The Dace is a small fish which can provide the angler with a great bit of sport, particularly when using light tackle.
Dace (Leuciscus leuciscus)
Dace typically weigh between 2-6 oz (0.05-0.15 kg) and grow to an average length of between 4-6 inches (10-15 cm). In optimal conditions, they can reach sizes of 2.2 lb (1 kg), however, in the UK a good catch would be a specimen around 8 oz (230 g).
LC – Least Concern
Dace have small, slim bodies, their backs are olive green in colour and they have bright silver flanks with a white underbelly. The forked tail is a translucent grey, as is the dorsal fin, whilst the fins on its underside range in colour from a brown-yellow to pale pink.
They are often confused for small chub but can be distinguished by the shape of their fins. Dace have a concave curve on the back edge of their fins, whilst chub have a convex shape instead.
So how do we catch one?
The natural diet of dace is made up mostly of insects and aquatic plant life. Depending on the temperature and water conditions, dace will feed at pretty much any water level.
A range of baits can be used to effectively catch dace, such as bread baits, hemp, wheat, elderberry, maggot or casters, caddis flies, woodlice, freshwater shrimps or worms. Plastic maggots work particularly well and act as a great time saver as you do not need to keep replacing the bait after each bite. As dace are small fish, use light tackle with a small hook and appropriately sized bait.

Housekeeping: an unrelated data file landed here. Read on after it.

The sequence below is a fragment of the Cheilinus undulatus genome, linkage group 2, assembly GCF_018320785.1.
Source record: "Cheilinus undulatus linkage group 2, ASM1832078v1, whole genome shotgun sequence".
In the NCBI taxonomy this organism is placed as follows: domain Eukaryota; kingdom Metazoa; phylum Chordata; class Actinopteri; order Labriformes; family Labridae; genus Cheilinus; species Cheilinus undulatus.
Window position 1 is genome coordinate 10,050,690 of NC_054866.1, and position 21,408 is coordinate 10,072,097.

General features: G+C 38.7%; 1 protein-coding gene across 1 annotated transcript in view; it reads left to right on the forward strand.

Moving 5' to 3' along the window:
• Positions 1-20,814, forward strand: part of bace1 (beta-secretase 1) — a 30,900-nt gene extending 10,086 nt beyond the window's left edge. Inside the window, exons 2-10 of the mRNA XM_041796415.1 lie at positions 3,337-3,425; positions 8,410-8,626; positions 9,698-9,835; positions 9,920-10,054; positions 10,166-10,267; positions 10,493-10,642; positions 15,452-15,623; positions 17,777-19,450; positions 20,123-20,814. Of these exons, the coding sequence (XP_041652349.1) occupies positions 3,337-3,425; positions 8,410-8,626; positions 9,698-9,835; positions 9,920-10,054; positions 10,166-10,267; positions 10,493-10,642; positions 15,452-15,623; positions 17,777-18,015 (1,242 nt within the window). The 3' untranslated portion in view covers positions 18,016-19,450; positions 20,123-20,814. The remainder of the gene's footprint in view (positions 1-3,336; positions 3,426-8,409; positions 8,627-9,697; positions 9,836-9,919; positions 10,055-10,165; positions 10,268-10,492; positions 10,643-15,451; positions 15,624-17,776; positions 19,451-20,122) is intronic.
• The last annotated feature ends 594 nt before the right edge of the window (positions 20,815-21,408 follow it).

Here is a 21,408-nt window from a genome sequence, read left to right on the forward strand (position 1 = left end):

A Note On Spawning
Dace spawn around the month of April, when water temperatures reach 9-10°C. The females migrate upstream to congregate with the males in the shallows, here they deposit their pale yellow eggs along the bottom, within the finer gravel and at the bottom of aquatic plants.
Dace can be caught year-round. During the summer they are usually found closer to the surface.
Dace are exclusively river dwellers, with fast flowing, well-oxygenated rivers being strongly preferred. Typically found close to the surface, dace are shoaling fish but larger specimens tend to be found in isolation.
A swim on the river which has a consistent depth of about two feet (60cm) or more and stretches for a yard or so, make for spots to find a shoal of dace. Generally, these shoals are mainly made up of fish no bigger than a few ounces, but this is not always the case, which makes this form of fishing particularly exciting.
An ideal spot for dace
Ledger or float tactics can both be used to catch dace, use small handfuls of groundbait on a regular basis to keep the shoal in your vicinity.
Trotting is a form of fishing which works extremely well when fishing for dace but can take some time to master. Before diving in with bait on the hook, determine the depth you are working with by running the float through the swim a few times and set the float to run through the swim with the bait just off the bottom.
Begin by running the float through the swim with the current, mending line as required to keep the float on track. Leave the bail arm of the reel open and release line by gently pressing on the edge of the spool with a finger.